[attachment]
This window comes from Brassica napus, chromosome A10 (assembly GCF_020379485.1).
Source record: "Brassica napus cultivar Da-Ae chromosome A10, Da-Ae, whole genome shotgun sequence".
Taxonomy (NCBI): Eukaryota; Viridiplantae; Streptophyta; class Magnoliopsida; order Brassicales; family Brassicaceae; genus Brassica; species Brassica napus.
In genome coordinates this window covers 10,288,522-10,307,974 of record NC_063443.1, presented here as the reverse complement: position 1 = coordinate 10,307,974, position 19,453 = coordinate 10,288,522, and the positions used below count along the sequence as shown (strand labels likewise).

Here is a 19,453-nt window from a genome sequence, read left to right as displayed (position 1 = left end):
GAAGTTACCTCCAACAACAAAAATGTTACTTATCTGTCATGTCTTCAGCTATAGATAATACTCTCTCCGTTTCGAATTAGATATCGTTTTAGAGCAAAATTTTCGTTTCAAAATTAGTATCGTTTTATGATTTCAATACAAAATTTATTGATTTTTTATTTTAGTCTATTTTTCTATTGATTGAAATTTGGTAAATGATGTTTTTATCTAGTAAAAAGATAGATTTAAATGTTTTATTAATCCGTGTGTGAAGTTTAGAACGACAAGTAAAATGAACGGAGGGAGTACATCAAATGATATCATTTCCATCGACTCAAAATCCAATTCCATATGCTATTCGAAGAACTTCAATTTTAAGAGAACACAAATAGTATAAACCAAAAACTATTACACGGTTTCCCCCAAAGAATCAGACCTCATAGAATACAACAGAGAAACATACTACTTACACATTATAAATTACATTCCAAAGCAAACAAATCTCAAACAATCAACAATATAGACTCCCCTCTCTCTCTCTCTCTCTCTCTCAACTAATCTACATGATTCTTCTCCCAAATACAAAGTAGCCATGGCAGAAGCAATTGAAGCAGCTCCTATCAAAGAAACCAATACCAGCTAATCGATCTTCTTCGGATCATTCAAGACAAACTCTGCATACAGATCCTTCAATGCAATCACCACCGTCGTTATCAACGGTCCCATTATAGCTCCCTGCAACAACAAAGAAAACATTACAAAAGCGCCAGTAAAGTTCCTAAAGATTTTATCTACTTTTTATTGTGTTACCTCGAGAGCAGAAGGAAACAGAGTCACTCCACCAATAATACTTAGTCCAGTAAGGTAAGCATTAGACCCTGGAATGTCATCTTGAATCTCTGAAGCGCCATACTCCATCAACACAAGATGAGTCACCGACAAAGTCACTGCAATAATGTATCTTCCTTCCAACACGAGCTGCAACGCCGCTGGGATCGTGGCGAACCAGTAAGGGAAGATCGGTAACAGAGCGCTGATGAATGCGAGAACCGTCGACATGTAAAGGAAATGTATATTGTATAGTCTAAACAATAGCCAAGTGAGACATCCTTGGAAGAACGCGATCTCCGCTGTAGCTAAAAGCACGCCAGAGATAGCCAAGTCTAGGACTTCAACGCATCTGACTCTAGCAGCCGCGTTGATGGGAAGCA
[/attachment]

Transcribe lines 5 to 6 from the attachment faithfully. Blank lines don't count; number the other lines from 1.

Here is a 19,453-nt window from a genome sequence, read left to right as displayed (position 1 = left end):
GAAGTTACCTCCAACAACAAAAATGTTACTTATCTGTCATGTCTTCAGCTATAGATAATACTCTCTCCGTTTCGAATTAGATATCGTTTTAGAGCAAAATTTTCGTTTCAAAATTAGTATCGTTTTATGATTTCAATACAAAATTTATTGATTTTTTATTTTAGTCTATTTTTCTATTGATTGAAATTTGGTAAATGATGTTTTTATCTAGTAAAAAGATAGATTTAAATGTTTTATTAATCCGTGTGTGAAGTTTAGAACGACAAGTAAAATGAACGGAGGGAGTACATCAAATGATATCATTTCCATCGACTCAAAATCCAATTCCATATGCTATTCGAAGAACTTCAATTTTAAGAGAACACAAATAGTATAAACCAAAAACTATTACACGGTTTCCCCCAAAGAATCAGACCTCATAGAATACAACAGAGAAACATACTACTTACACATTATAAATTACATTCCAAAGCAAACAAATCTCAAACAATCAACAATATAGACTCCCCTCTCTCTCTCTCTCTCTCTCTCAACTAATCTACATGATTCTTCTCCCAAATACAAAGTAGCCATGGCAGAAGCAATTGAAGCAGCTCCTATCAAAGAAACCAATACCAGCTAATCGATCTTCTTCGGATCATTCAAGACAAACTCTGCATACAGATCCTTCAATGCAATCACCACCGTCGTTATCAACGGTCCCATTATAGCTCCCTGCAACAACAAAGAAAACATTACAAAAGCGCCAGTAAAGTTCCTAAAGATTTTATCTACTTTTTATTGTGTTACCTCGAGAGCAGAAGGAAACAGAGTCACTCCACCAATAATACTTAGTCCAGTAAGGTAAGCATTAGACCCTGGAATGTCATCTTGAATCTCTGAAGCGCCATACTCCATCAACACAAGATGAGTCACCGACAAAGTCACTGCAATAATGTATCTTCCTTCCAACACGAGCTGCAACGCCGCTGGGATCGTGGCGAACCAGTAAGGGAAGATCGGTAACAGAGCGCTGATGAATGCGAGAACCGTCGACATGTAAAGGAAATGTATATTGTATAGTCTAAACAATAGCCAAGTGAGACATCCTTGGAAGAACGCGATCTCCGCTGTAGCTAAAAGCACGCCAGAGATAGCCAAGTCTAGGACTTCAACGCATCTGACTCTAGCAGCCGCGTTGATGGGAAGCA